Many of the company’s 517 employees are engaged in the numerous logistics and manufacturing processes that take place out of Swellendam and Mooreesburg (Western Cape), these facilities able to crush and/or refine numerous types of oil beyond canola, including sunflower, safflower, grape seed, soya and olive.
Southern Oil also trades in palm, sesame and nut oils, servicing in excess of 1,600 customers and exporting to 10 countries worldwide.
In Mozambique, the firm has recently acquired a coconut crushing facility.
Based in Inhambane, the purchase has opened up a new line of product development which includes refined and crude coconut oil sold in bulk or packed, while protein from the seed is sold into the animal feed market.
The brand in question is named Nuts About Cooking, something which Botes believes holds significant opportunity to drive further innovation into the market.
In another bid to stay on trend with consumers, Southern Oil is placing sustained emphasis on developing its portfolio of plant-based products. “There is a strong movement in the world towards these alternatives, with several driving factors, including environmental, ethical and health reasons,” says Botes.
“Southern Oil launched under the B-Well brand a vegan mayonnaise that is canola-based (high in Omega 3) and endorsed by The Heart and Stroke Foundation South Africa as it adheres to the heart and strokes criteria for lower sugar and salt levels, which means it touches all three reasons for plant-based consumer switching.
“This, along with the sensational taste, has seen consumers switch in large numbers to B-Well Mayo. We know that consumers are looking for alternatives – it is now our task to ensure we offer the best quality product, so that consumers not actively looking for plant-based products want to purchase B-Well purely because of the taste.
“If the mayo is any indication of how this segment will grow, then there is a very exciting future ahead of us, and hopefully we will bring some innovation to the market.”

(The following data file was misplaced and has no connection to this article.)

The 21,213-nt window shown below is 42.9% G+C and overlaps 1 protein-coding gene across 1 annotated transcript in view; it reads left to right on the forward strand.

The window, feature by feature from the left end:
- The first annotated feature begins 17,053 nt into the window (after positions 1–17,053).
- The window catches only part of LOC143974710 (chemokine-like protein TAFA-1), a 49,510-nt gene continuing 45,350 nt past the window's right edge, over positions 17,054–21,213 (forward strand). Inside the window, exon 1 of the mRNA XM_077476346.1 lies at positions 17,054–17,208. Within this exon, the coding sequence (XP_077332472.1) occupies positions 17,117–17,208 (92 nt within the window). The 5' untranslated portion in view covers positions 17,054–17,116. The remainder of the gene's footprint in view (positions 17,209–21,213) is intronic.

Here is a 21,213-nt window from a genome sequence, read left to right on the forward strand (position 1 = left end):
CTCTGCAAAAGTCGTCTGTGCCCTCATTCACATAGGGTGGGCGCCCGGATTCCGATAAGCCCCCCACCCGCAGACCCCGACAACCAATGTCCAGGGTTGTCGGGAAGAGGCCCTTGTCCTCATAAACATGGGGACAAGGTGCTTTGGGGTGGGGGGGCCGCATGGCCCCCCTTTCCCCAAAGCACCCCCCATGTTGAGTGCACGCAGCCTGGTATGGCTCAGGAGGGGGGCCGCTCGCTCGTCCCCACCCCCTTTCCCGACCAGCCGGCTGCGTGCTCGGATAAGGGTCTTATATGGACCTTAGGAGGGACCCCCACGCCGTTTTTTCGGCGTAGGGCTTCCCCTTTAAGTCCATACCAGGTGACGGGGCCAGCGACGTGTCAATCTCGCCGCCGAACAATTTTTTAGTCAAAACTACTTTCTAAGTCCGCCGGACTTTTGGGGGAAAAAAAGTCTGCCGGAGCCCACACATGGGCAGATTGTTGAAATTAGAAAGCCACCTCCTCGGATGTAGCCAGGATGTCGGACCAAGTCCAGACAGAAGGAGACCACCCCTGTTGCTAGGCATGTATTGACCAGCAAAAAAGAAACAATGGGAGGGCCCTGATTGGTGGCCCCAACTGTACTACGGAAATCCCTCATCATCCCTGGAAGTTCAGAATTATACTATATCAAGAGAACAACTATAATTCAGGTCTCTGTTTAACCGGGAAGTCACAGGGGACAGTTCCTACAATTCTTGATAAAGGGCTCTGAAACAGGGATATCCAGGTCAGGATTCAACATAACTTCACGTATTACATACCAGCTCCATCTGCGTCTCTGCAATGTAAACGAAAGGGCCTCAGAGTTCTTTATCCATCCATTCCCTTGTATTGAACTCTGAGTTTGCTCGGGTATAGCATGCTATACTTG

These new lines of business naturally lead to a larger network of suppliers, suppliers which Botes describes as genuine partners in the company.
Indeed, Southern Oil’s stated vision is ‘to provide optimal value to all stakeholders, from soil to consumer’, soil representing the hundreds of farmers who grow canola and other crops used in the likes of B-Well and other products.
Partnerships extend far beyond farming suppliers, however, and for Botes, this is all about servicing the customer.
“Being the sole crusher in effect means that, if we are not able to supply products to our customers, then the customers’ production or sales within the category may stop,” he explains. “Therefore, ensuring consistent supply from raw material, packaging material, production equipment and consumables, and logistics is a critical aspect of our business.
“Considering that supply and service is a key differentiating factor within our organisation, we rely heavily on strategic partnerships and exceptional service level agreements to ensure the consumer gets his or her product on time and in full.”
Looking ahead, it is Botes’s priority to ensure that this differentiating level of quality and service remains front and centre of Southern Oil in everything it does.
Whether it be developing the B-Well brand, growing the value-added wing of the business or ramping up overall production capacity, the Commercial Director is confident that the company’s uncompromising standards will remain.
He signs off by stating: “Focusing on training and upskilling our staff is a critical factor in the growth of the organisation. Although Southern Oil is based in Swellendam, it is still competing in an international market with ever growing competition from international players.
“Innovation is also a key priority for the business. Innovation is not only centred around new and unique development, but also consists of incremental changes to improve efficiencies and effectiveness. We need to continuously question the norm, evaluate our business model, procedures and the fundamental way we do business.”